Feb 8, 2024
We have four different authentication methods: SAML, LDAP, User/Password, LocalAuthentication.
- SAML: This is our preferred option and the one that works best for schools. It means each staff member only has to remember a single username and password which they use to log into their primary authentication system, and then every other application recognises the logged in user. This is more commonly called SSO or Single Sign On. This provides the best security where usernames and passwords are stored in a single – central – secure location.
- LDAP: Similar to SAML in the usernames and passwords are stored in a single location, however each application sees the username and password and therefore the secure aspect of LDAP is somewhat compromised.
- User / Password: The usernames and passwords are stored within each application. The staff member can end up with multiple different usernames and passwords for use with each of the applications they use. This is not ideal as in this situation staff often write down the username and passwords in order to remember them.
- LocalAuthentication is similar to SAML however it only works when used within the Windows network (it doesn’t work from home).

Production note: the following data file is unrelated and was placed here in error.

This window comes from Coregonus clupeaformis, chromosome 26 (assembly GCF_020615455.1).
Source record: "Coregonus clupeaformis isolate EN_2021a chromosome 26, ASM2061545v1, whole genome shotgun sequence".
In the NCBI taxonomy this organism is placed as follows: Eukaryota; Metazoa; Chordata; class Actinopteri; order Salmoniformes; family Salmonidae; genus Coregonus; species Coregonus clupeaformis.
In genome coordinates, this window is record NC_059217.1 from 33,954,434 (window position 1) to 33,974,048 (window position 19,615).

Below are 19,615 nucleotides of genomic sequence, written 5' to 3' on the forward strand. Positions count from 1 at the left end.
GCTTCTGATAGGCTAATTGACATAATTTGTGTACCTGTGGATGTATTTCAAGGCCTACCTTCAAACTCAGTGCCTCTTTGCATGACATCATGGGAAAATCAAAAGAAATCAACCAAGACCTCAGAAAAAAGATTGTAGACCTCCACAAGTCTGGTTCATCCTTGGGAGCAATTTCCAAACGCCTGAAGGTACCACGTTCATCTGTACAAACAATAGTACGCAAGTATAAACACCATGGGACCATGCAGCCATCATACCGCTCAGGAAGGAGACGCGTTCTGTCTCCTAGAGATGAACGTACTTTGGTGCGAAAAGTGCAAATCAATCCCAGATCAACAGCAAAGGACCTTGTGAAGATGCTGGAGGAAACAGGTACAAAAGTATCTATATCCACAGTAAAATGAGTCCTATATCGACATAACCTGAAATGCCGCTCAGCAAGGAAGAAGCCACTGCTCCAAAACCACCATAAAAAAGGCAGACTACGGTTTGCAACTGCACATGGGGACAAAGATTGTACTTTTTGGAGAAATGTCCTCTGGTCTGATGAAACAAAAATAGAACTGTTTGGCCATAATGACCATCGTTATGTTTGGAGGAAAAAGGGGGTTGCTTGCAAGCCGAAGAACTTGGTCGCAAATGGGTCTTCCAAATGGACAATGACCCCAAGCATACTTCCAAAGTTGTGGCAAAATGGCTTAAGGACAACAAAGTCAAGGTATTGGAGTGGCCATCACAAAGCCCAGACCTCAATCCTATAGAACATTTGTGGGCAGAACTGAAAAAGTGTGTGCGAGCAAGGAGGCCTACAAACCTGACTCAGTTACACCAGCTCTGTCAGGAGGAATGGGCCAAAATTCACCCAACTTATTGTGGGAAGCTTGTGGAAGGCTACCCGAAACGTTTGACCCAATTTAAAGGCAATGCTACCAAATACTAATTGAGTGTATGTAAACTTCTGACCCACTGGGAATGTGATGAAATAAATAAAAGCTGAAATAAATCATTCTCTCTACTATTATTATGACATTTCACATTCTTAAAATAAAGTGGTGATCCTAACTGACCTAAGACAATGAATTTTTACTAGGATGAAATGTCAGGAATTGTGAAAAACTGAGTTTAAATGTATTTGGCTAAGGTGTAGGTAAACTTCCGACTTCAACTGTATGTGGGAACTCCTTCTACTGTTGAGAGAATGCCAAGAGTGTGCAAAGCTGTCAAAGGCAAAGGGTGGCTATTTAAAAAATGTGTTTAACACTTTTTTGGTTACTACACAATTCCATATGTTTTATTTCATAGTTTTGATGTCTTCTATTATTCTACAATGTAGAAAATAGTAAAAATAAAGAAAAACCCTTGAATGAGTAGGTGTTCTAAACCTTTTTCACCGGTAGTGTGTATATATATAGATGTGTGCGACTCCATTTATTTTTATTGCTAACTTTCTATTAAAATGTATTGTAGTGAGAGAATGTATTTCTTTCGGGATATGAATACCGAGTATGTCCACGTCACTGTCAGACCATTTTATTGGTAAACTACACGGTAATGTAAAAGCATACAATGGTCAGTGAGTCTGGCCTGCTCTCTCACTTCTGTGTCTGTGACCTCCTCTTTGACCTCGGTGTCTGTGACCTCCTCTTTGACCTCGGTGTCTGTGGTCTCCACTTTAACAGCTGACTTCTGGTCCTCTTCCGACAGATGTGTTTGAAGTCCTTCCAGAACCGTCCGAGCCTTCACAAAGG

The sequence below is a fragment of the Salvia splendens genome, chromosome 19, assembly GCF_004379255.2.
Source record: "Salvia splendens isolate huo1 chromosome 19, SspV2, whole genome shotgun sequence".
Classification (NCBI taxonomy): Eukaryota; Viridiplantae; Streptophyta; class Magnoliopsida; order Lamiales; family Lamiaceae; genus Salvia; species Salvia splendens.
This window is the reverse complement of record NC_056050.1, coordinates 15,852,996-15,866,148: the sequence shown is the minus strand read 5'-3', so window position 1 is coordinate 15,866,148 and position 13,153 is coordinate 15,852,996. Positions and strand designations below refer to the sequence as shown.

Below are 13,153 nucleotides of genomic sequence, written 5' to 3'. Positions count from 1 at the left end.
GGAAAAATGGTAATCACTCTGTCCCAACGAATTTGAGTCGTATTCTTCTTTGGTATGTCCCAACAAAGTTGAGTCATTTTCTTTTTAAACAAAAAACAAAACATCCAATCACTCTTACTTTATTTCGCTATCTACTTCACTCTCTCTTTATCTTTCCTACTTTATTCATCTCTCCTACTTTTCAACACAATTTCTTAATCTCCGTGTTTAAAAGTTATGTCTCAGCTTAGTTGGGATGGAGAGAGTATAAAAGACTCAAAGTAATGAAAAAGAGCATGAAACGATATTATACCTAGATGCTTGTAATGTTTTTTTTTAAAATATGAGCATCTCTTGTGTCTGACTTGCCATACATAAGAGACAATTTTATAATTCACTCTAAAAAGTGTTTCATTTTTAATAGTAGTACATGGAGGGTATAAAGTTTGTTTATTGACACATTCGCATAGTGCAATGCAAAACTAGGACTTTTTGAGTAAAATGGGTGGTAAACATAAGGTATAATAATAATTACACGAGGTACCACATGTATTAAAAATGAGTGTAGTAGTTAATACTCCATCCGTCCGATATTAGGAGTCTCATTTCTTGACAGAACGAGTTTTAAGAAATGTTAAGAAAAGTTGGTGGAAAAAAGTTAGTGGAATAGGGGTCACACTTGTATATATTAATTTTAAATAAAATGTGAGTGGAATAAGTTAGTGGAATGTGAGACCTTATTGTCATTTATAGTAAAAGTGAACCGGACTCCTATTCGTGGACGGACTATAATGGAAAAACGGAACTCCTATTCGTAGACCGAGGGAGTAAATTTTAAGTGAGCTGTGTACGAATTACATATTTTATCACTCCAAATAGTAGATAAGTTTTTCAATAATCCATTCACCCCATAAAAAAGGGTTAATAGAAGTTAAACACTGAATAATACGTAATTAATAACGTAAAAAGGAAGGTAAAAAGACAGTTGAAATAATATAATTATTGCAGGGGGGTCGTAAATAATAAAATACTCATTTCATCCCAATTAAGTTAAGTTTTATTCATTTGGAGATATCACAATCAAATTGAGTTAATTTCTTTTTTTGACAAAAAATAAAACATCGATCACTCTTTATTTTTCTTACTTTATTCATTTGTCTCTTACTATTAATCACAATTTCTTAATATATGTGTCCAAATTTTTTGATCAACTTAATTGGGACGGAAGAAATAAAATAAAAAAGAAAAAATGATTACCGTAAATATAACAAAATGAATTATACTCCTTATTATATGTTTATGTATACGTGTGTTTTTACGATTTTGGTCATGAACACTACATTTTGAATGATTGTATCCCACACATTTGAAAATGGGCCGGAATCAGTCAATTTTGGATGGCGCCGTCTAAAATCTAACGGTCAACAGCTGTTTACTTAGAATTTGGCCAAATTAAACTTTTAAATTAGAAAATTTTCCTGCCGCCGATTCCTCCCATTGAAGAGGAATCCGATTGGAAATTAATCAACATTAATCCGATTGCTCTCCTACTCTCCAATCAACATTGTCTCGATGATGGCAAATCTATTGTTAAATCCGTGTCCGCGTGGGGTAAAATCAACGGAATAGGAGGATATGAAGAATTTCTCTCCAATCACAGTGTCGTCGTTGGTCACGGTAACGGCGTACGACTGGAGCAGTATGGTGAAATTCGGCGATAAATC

While our preference is a SAML authentication we still have a number of schools using the User/Password authentication process.
Recording invalid password attempts
When using (3) the Username / Password authentication process the staff member will often have the web browser remember the username and password to access SOBS. This is very useful and remains quite secure so long as the logged in device is secure. If a staff member changes their password without updating the web browser, then you may be in a situation where your password is not valid, and the application replies with an appropriate message.
One of the main changes staff will see is that there is now a count of remaining attempts on this message:
We have currently set this to allow 10 password attempts, after which the user account will be suspended for 30 minutes. When the 30 minute suspension period is finished the count is reset and the user can retry their login.
Why do we suspend the account?
If a hacker is aware of your username but not your password, they might try a “brute force” attack, which simply means trying to login using various random passwords. By counting the invalid password attempts, and then suspending the account for 30 minutes we are making it more difficult for hackers to break into your account – essentially they are limited to trying 20 different passwords each hour.
What do I do if my account is suspended?
Even if you were to login with the correct password, you will see this same message.
However, if you click the “Forgot password” link and reset your password, you will be able to login using the new password assigned.
Also, your SOBS Administrator will be able to see in the Staff List that your account is suspended, like this:
If the SOBS Administrator clicks on the button “Send a new password” they will be prompted to enter a temporary password, which will be set on the staff record and emailed to the staff member.